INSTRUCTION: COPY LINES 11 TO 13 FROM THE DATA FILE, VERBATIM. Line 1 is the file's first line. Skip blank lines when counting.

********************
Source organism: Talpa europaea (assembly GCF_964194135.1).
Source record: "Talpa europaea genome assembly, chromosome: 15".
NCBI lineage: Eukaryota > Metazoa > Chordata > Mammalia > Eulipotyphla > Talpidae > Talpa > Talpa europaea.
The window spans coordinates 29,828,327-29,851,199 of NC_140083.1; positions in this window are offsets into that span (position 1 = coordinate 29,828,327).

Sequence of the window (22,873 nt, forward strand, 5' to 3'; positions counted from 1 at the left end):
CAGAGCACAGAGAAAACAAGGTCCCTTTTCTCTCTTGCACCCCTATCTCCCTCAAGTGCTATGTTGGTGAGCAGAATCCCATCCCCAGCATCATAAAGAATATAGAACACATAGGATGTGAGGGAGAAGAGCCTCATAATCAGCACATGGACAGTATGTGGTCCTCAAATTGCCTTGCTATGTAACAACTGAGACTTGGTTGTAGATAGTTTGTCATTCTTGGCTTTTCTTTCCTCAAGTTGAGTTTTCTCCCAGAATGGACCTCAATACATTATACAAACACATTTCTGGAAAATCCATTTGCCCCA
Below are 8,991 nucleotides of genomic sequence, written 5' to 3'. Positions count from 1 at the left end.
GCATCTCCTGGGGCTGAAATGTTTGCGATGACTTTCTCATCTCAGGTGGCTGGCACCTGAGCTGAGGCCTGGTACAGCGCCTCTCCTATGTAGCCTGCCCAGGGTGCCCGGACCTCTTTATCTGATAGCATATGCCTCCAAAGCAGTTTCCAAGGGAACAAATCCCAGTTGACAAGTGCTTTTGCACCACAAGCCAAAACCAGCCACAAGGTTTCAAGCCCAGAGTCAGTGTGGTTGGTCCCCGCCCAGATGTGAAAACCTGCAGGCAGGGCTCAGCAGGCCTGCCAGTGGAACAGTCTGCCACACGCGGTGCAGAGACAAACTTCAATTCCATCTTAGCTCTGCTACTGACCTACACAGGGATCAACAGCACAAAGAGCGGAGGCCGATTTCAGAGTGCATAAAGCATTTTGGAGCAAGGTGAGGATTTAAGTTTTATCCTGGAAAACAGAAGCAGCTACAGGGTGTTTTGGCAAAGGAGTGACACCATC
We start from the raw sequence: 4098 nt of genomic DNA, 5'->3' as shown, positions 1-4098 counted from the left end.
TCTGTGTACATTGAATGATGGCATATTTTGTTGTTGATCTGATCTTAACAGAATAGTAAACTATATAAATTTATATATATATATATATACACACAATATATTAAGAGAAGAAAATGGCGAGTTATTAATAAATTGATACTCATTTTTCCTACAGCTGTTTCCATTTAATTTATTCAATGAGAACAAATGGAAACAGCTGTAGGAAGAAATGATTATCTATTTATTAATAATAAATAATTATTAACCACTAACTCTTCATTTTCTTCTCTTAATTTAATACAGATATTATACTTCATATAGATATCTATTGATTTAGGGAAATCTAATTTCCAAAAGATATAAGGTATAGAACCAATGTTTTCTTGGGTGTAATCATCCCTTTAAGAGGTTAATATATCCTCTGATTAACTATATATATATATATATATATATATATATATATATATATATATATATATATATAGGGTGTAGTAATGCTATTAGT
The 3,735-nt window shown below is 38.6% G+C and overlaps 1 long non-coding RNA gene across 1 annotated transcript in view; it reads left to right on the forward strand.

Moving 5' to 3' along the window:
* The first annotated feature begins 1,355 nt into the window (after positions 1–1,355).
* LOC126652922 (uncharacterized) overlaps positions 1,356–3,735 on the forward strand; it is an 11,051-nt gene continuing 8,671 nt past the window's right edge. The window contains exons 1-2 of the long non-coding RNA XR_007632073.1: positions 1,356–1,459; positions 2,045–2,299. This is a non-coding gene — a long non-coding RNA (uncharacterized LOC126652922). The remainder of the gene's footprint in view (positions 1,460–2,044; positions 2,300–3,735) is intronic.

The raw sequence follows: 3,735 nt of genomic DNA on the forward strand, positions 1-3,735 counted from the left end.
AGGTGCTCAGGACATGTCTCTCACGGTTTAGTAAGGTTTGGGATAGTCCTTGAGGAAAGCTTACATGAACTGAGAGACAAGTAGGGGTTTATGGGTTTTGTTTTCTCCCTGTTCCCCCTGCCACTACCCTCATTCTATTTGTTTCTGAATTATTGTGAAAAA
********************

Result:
The 3,735-nt window shown below is 38.6% G+C and overlaps 1 long non-coding RNA gene across 1 annotated transcript in view; it reads left to right on the forward strand.

Moving 5' to 3' along the window:
* The first annotated feature begins 1,355 nt into the window (after positions 1–1,355).